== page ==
Friday, February 5, 2021

Reasonable Doubt About Reasonable Doubt Instructions (2/5/21)

I have written below about some of the problems with the venerable “beyond a reasonable doubt” for convictions for crimes.  E.g., Inspired by the Manafort Trial, On the Beyond a Reasonable Doubt Standard (8/15/18; 8/17/18), here (collecting some earlier posts).  See also my earlier pdf book the latest offering being for 2013 after discontinuing because of my chapter in the Saltzman book.   Townsend, John A., Federal Tax Crimes, 2013 (February 5, 2013). Available at SSRN:  The key discussion starts on p. 680 [p. 717 of the pdf] beginning here.  I think the cited discussion is still a fair even though now over 7 years old.

Readers interested in the meaning and problems in the criminal standard “beyond a reasonable doubt” might be interested in a law review article I read yesterday.  Michael D. Cicchini, Reasonable Doubt and Relativity, 76 Wash. & Lee L. Rev. 1443 (2019), here.  The key discussion for present purposes starts with the outline  II.B. B. Reasonable Doubt is Not Self-Defining  1455 (pdf p. 14), here.

Key points 

1. After explaining problems in the approaches of not explaining to the jury what reasonable doubt means or attempting some explanation, the author notes from pp. 1455-1456 (pdf pp.. 14-15):  

With so many pitfalls awaiting the trial judge who attempts to define or explain reasonable doubt, many courts have determined  “that the better practice is not to attempt the definition.” Their justification is this: reasonable doubt is already “self-defining,” and, therefore, jurors require no further explanation to understand it. However, this assumption has now been thoroughly tested and debunked.

2. The author presents (pp. 1456-1460 (pdf pp 15-19)) some studies that indicate that jurors really do not reach different outcomes under the reasonable doubt standard as compared to the lesser burdens in civil cases – preponderance of the evidence and clear and convincing evidence.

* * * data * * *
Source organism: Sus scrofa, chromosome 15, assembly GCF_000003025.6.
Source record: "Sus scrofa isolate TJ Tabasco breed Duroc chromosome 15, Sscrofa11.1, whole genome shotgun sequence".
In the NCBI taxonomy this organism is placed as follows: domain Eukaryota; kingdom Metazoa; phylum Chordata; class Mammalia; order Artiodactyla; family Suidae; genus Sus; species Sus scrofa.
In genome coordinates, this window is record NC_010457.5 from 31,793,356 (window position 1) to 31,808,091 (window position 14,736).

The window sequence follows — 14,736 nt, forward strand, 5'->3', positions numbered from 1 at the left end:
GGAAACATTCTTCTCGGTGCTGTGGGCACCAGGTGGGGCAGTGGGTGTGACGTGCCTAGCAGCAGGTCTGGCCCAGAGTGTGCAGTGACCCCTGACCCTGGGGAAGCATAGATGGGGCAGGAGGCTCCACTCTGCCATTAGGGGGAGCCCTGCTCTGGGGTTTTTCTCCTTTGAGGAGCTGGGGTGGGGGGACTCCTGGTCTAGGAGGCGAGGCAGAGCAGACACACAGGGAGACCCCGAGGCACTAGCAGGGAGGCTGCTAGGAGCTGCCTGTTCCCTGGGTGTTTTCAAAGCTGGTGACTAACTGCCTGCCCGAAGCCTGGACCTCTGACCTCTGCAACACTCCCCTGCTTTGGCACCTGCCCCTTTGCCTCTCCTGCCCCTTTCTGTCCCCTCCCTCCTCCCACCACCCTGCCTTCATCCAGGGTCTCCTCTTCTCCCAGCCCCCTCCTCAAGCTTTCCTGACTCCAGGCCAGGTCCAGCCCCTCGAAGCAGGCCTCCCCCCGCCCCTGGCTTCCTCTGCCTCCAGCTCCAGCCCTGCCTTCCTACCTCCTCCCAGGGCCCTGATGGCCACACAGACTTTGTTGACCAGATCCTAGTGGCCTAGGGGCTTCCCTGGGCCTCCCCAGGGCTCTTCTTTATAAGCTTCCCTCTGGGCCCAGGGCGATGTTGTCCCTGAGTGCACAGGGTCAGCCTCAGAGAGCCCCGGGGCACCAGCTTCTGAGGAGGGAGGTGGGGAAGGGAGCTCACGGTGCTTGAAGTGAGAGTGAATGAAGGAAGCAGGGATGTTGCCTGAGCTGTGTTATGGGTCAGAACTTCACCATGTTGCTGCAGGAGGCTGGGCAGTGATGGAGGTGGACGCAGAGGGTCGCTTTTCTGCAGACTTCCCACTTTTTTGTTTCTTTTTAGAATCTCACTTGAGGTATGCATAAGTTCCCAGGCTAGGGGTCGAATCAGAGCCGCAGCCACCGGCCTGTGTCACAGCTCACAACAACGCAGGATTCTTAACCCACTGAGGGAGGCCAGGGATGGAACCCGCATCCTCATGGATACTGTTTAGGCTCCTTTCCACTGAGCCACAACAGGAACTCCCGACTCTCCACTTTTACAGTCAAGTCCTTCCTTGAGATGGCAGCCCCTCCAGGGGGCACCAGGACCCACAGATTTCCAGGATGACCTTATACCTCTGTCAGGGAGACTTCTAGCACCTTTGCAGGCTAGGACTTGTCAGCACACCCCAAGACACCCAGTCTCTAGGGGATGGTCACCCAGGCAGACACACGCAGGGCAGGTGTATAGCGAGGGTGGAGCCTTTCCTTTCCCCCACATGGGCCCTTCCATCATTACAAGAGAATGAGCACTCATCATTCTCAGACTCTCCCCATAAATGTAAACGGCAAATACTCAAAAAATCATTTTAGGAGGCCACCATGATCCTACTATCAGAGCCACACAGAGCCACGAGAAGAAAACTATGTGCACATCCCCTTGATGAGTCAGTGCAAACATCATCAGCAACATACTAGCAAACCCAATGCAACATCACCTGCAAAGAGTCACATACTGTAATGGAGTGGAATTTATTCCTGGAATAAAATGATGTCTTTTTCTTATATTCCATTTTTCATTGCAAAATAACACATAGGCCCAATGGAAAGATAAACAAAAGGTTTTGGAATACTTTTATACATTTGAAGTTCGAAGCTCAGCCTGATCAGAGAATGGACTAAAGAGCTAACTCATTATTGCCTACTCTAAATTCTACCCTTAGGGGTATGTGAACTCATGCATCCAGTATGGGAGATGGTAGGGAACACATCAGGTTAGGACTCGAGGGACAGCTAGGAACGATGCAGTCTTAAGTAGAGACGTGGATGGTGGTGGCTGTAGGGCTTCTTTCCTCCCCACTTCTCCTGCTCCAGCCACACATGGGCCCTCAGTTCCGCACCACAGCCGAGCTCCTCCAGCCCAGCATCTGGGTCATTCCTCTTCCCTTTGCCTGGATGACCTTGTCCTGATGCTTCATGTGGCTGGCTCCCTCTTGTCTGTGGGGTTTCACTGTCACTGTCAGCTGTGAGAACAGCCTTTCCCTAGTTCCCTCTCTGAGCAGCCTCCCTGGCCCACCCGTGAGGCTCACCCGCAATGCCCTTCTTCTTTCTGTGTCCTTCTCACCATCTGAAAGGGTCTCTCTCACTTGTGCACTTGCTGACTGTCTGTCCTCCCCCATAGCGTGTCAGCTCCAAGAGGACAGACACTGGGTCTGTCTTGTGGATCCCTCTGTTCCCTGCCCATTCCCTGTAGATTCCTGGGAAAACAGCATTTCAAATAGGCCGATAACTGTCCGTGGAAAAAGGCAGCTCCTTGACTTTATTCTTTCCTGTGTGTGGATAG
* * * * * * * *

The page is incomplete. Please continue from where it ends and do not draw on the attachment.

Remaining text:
3. The author discusses the so-called “60/65” rule (pp, 1460-1462 (pdf pp. 19-21), footnotes omitted):

In addition to the above studies showing no significant differences in acquittal rates under the three burdens of proof, researchers have also been testing the impact of reasonable doubt jury instructions in a different way: they seek to determine the subjective confidence level that jurors require before they are willing to convict. “This research has consistently shown that the jurors in criminal cases will often be satisfied with much less certainty than is conventionally assumed.”

Wednesday, February 3, 2021

Bloomberg Article on the Intrigue in the Smith NPA (Related to Brockman Indictment) (2/3/21)

I have written previously about Robert Smith’s unusual nonprosecution agreement.  I say unusual because his misconduct was sustained and blatant over many years.  Based on my experience and attention to the federal tax crime universe over the years, it was unusual because, even with an agreement to cooperate, a plea of guilty to some serious tax crime (often conspiracy and/or tax evasion) would be required for the type of conduct involved.